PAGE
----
Claims that casino developer Steve Wynn sexually harassed employees could have surfaced years ago but the Las Vegas Review-Journal in 1998 stopped publication of a story that would have brought the issue to light. After killing the article, the newspaper ordered the reporter who wrote it to delete it from the newspaper’s computer system.
The Review-Journal’s decision came after Wynn’s attorneys met with the reporter and the newspaper paid for lie-detector tests for two women who alleged a culture of harassment at the Wynn-owned Mirage.
Allegations about Wynn’s conduct appeared in a Wall Street Journal story last month. Similar claims were made in a court filing in 1998.
In a lawsuit, a Mirage cocktail server alleged supervisors did not protect women from gamblers who harassed them. She said waitresses were sent to sexually “accommodate” high rollers at the resort’s luxury villas throughout the 1990s.
Another server, upon bragging about her first grandchild in the early 1990s, reportedly was pressured into having sex with Wynn, who said he wanted to experience sex with a grandmother, according to a court filing.
Two of the cocktail servers spoke to Review-Journal courts reporter Carri Geer in 1998. Geer said she remembers then-Publisher Sherman Frederick saying the women should undergo lie-detector tests.
After the polygraph results came back, Geer, who is now the Review-Journal’s metro editor, said she was ordered to delete the story she had written. But she saved a printout of the story, the court records from the case, the polygraph results and the $600 bill for the polygraph examinations.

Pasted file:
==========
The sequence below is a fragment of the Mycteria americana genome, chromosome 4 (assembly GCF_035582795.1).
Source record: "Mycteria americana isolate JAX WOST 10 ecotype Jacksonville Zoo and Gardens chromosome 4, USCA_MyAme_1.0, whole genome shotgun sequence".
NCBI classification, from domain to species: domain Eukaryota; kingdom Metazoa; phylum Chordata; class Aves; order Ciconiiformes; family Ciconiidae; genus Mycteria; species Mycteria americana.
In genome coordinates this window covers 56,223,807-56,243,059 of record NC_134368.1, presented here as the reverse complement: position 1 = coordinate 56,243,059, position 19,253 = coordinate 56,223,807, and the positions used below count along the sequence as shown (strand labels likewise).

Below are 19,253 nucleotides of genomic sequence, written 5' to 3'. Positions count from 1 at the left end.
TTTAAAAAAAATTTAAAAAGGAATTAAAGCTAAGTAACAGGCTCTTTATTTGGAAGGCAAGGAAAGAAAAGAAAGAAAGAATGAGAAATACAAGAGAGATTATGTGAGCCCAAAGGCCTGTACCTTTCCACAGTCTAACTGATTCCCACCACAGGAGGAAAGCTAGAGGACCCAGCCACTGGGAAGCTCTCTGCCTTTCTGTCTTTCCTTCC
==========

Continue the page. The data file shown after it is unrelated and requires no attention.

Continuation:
She could not recall who blocked publication of the story or who ordered her to delete it.
“I always wanted to tell these women’s stories. That’s why I saved this file for 20 years,” Geer said.
Indiana University law professor Jennifer A. Drobac said public disclosure of the women’s accounts — even in 1998 — might have created pressure to remove Wynn or force changes in his behavior, well before the birth of the “#MeToo” movement.
“Maybe he’s Mr. Teflon, but at least people would have known,” said Drobac, who has represented sexual harassment victims. “It might have made a difference in later business deals. The public would have understood that this guy has a questionable past.”
Review-Journal attorney Mark Hinueber reviewed Geer’s 1998 story for liability reasons. His edits, which were saved in Geer’s file, deleted key allegations from the story, including the account of the cocktail waitress who said she was pressured to have sex with Wynn and her supervisor’s warning that she would lose her job if she did not comply.
Hinueber wrote on a fax cover page, “My edits attached. Would not run until cleared with Sherm (Frederick).”
Hinueber, who continues to provide legal counsel for the Review-Journal, declined to comment, citing attorney-client privilege with the newspaper’s previous owners.
Frederick said Tuesday that he does not remember the story.
“You’ve lost me,” he said. “I don’t remember any of that. I certainly don’t remember paying for any polygraph tests.”
Polygraph examiner Ronald Slay, of Western Security Consultants, said a top official — he wasn’t sure who — from the Review-Journal showed up with the two women for the exam.
“When he showed up I knew this was a bigger deal than normal,” Slay said.
Thomas Mitchell, editor-in-chief at the time, remembered the newspaper used polygraph exams for some sources but said he did not remember the circumstances.
“We looked into those sort of things but couldn’t nail them down,” he said. Mitchell said he didn’t kill stories because of pressure from others.
Kevin Doty, an attorney who worked for the newspaper at the time, said Mitchell asked him to set up the polygraph tests, and that Mitchell went with the women to the exam.